Five Minutes With: Charles River Apparel Opened First-Ever Holiday Pop-Up

In December 2019, Sharon, Massachusetts-based supplier Charles River Apparel held a limited-time, holiday pop-up shop to benefit Christmas in the City, its long-time charitable partner and an organization dedicated to helping Boston-area families experiencing poverty and homelessness; the nonprofit has helped more than 4,000 children from local shelters so far. The pop-up was open December 3, 6 and 7 to friends, family and local customers and all items were marked at $15 or less with the intent to raise as much money as possible; 50 percent of the total sales were donated to the nonprofit. Each day, visitors experienced special treats and themes, including bring-a-gift, get-a-sweatshirt and a chance to win tickets to a Kansas City Chiefs/New England Patriots football game.

PPB This was the first year that Charles River Apparel has explored a limited-time, brick-and-mortar pop-up, along with an ecommerce shop. Can you share with us some details behind the campaign?

Lehnen As a family-owned business, we pride ourselves on giving back, and it’s a big part of our culture. When we took over the space next door to accommodate our growing business, we found ourselves with a storefront space that was going to be empty. Barry Lipsett, owner and CEO, has always wanted to find a way to connect with the local community and our customers, so we decided that a pop-up shop in support of one of our partners was the best option. The space was taken over in October so we had a lot of work to do to get it up and running. In less than two months, we flipped the space.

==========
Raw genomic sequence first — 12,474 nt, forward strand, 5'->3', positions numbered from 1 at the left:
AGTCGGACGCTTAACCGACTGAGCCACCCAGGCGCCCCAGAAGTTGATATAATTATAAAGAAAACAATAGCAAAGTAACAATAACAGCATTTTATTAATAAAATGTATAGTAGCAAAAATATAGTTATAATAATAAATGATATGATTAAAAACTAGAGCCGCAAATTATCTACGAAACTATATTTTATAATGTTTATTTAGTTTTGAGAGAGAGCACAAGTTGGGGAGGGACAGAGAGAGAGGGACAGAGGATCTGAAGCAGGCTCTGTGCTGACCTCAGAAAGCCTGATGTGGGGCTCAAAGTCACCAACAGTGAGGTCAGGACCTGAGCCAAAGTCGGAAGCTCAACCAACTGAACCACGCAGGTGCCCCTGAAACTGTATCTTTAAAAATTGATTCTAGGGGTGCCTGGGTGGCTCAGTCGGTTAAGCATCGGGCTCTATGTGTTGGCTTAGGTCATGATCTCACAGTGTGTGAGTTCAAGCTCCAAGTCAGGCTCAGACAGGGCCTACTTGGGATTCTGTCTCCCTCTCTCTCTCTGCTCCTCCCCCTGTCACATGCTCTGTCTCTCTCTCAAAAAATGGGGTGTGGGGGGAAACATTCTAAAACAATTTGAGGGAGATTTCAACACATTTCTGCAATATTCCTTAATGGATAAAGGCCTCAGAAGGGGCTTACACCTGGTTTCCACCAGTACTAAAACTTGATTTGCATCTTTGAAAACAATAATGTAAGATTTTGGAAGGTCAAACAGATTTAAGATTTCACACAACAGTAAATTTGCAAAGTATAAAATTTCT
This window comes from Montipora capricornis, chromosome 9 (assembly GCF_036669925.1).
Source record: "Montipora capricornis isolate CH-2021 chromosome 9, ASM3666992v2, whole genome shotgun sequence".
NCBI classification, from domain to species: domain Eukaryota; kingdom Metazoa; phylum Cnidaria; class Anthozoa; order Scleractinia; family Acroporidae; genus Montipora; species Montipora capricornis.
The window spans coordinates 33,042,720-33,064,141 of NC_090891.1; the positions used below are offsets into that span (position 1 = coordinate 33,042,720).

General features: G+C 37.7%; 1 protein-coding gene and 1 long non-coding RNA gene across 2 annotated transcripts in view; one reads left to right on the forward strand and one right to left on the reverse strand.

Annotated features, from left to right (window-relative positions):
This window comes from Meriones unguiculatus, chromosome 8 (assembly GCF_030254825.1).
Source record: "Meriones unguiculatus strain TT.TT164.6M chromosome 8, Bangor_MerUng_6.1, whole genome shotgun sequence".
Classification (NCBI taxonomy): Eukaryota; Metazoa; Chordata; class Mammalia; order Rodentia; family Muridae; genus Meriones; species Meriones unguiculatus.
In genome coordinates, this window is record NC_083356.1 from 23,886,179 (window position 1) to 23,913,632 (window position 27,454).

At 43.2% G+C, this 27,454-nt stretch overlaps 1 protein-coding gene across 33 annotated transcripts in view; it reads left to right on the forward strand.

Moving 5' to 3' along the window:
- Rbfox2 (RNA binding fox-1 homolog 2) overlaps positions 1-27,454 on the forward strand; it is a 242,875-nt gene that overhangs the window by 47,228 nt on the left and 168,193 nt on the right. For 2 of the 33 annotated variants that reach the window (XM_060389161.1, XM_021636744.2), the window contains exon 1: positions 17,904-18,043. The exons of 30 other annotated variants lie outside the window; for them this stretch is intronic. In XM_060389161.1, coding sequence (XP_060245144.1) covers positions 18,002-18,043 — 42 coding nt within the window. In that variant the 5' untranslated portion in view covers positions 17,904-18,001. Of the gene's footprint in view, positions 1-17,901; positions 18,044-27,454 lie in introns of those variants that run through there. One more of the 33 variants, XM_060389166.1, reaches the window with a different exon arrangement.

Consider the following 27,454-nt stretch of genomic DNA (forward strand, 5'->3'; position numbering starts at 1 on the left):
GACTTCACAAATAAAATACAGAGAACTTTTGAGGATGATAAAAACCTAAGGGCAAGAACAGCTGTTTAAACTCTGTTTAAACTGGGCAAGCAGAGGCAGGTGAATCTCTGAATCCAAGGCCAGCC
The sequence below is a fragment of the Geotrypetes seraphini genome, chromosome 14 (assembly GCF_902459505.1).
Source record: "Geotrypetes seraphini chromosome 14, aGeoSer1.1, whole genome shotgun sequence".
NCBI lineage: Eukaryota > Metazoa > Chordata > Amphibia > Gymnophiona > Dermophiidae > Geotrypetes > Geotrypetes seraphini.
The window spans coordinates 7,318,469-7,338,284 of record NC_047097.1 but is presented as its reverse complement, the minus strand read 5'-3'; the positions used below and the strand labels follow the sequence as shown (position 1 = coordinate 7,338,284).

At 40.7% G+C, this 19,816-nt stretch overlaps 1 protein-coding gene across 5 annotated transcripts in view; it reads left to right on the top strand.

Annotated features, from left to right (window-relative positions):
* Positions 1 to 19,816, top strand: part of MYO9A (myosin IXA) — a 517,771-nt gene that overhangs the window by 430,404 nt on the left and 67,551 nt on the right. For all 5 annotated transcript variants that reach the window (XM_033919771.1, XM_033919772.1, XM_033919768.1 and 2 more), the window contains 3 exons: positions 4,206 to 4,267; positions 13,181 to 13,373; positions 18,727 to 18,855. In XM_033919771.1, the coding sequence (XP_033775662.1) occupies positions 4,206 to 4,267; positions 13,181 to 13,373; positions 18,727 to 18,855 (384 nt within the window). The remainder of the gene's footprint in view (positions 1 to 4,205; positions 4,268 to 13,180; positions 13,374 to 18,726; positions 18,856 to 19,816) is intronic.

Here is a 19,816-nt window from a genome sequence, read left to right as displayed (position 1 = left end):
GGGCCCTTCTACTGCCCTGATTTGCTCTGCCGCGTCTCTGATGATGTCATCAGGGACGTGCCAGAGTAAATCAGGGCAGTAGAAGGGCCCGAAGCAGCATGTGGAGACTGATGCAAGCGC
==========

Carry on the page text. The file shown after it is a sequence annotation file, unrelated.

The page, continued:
PPB What are some of the ways that Charles River Apparel marketed the pop-up shop?

Lehnen For this event, we relied on a lot of grassroots marketing. We promoted locally, handed out flyers to local businesses, posted on our social media pages, advertised in local newspapers, posted the event on more than 10 local event pages and encouraged our employees to spread the word. We even got a chance to promote it on a local radio station, 98.5, that was broadcasting live from a Christmas in the City event on Dec. 5. The spot brought in a lot of people who recognized me from the radio.

PPB What was the response to the pop-up shop?

Lehnen I’m estimating we had more than 500 customers visit us during the three days, which means more awareness for Charles River Apparel and Christmas in the City. We finished at $20,000 in total and 50 percent—$10,000—was donated directly to Christmas in the City. What’s great is the number of customers who referred their friends—word of mouth still works. Overall, everyone was excited about the deals and, more importantly, loved that they were helping to give back. We’ve done tent sales before where everything was in boxes and the customers who experienced both events said this one was much better and they really appreciated the shopping experience. Our $5 room was a huge success, too.

PPB Share with us a bit about the “double the giving” efforts that were inspired by this initiative.

Lehnen We had several people come in to buy so they could donate to various organizations, but my favorite story is about a woman named Virginia Trace (pictured above with Lehnen), the owner of Watson’s Candies in Walpole, Massachusetts. Virginia came in on the first day and purchased more than 100 pieces to donate to kids at the Home for Little Wanderers, but it didn’t stop there. When I stopped by to thank her and drop off a bag she missed—luckily for me, she’s on my way home—she offered up a special care package of Beanie Babies and chocolates to all the kids we sponsored for the Christmas in the City extravaganza on December 22. As if that wasn’t enough, she also came back on Friday and purchased another 60-plus pieces. We call this “double the giving” at its best.

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Danielle Renda is associate editor of PPB.

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